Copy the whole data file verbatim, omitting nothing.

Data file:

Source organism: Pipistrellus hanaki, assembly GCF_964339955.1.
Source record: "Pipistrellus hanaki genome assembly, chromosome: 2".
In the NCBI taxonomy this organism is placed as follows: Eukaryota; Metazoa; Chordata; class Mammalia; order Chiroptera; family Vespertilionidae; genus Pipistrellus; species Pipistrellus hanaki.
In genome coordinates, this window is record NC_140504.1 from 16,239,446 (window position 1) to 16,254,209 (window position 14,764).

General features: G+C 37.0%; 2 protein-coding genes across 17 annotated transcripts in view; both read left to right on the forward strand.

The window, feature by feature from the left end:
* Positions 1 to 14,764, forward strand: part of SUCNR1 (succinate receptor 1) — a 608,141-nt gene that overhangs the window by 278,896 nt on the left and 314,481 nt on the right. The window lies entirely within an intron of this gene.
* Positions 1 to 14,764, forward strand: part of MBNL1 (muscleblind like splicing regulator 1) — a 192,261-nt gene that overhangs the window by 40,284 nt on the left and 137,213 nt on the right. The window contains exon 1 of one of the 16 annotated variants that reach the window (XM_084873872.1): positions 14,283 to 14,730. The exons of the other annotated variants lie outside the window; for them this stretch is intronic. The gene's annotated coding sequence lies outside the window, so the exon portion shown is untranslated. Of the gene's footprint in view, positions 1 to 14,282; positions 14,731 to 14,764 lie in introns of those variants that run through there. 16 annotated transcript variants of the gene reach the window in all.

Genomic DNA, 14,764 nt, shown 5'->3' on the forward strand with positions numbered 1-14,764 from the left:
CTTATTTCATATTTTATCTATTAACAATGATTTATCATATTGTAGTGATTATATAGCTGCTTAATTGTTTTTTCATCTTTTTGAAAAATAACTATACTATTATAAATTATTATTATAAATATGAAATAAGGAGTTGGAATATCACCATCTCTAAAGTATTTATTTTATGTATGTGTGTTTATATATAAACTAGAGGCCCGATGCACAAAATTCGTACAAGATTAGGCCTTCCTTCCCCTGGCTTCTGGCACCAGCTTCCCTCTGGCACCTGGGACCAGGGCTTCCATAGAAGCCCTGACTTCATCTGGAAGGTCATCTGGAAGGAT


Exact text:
Source organism: Pipistrellus hanaki, assembly GCF_964339955.1.
Source record: "Pipistrellus hanaki genome assembly, chromosome: 2".
In the NCBI taxonomy this organism is placed as follows: Eukaryota; Metazoa; Chordata; class Mammalia; order Chiroptera; family Vespertilionidae; genus Pipistrellus; species Pipistrellus hanaki.
In genome coordinates, this window is record NC_140504.1 from 16,239,446 (window position 1) to 16,254,209 (window position 14,764).

General features: G+C 37.0%; 2 protein-coding genes across 17 annotated transcripts in view; both read left to right on the forward strand.

The window, feature by feature from the left end:
* Positions 1 to 14,764, forward strand: part of SUCNR1 (succinate receptor 1) — a 608,141-nt gene that overhangs the window by 278,896 nt on the left and 314,481 nt on the right. The window lies entirely within an intron of this gene.
* Positions 1 to 14,764, forward strand: part of MBNL1 (muscleblind like splicing regulator 1) — a 192,261-nt gene that overhangs the window by 40,284 nt on the left and 137,213 nt on the right. The window contains exon 1 of one of the 16 annotated variants that reach the window (XM_084873872.1): positions 14,283 to 14,730. The exons of the other annotated variants lie outside the window; for them this stretch is intronic. The gene's annotated coding sequence lies outside the window, so the exon portion shown is untranslated. Of the gene's footprint in view, positions 1 to 14,282; positions 14,731 to 14,764 lie in introns of those variants that run through there. 16 annotated transcript variants of the gene reach the window in all.

Genomic DNA, 14,764 nt, shown 5'->3' on the forward strand with positions numbered 1-14,764 from the left:
CTTATTTCATATTTTATCTATTAACAATGATTTATCATATTGTAGTGATTATATAGCTGCTTAATTGTTTTTTCATCTTTTTGAAAAATAACTATACTATTATAAATTATTATTATAAATATGAAATAAGGAGTTGGAATATCACCATCTCTAAAGTATTTATTTTATGTATGTGTGTTTATATATAAACTAGAGGCCCGATGCACAAAATTCGTACAAGATTAGGCCTTCCTTCCCCTGGCTTCTGGCACCAGCTTCCCTCTGGCACCTGGGACCAGGGCTTCCATAGAAGCCCTGACTTCATCTGGAAGGTCATCTGGAAGGAT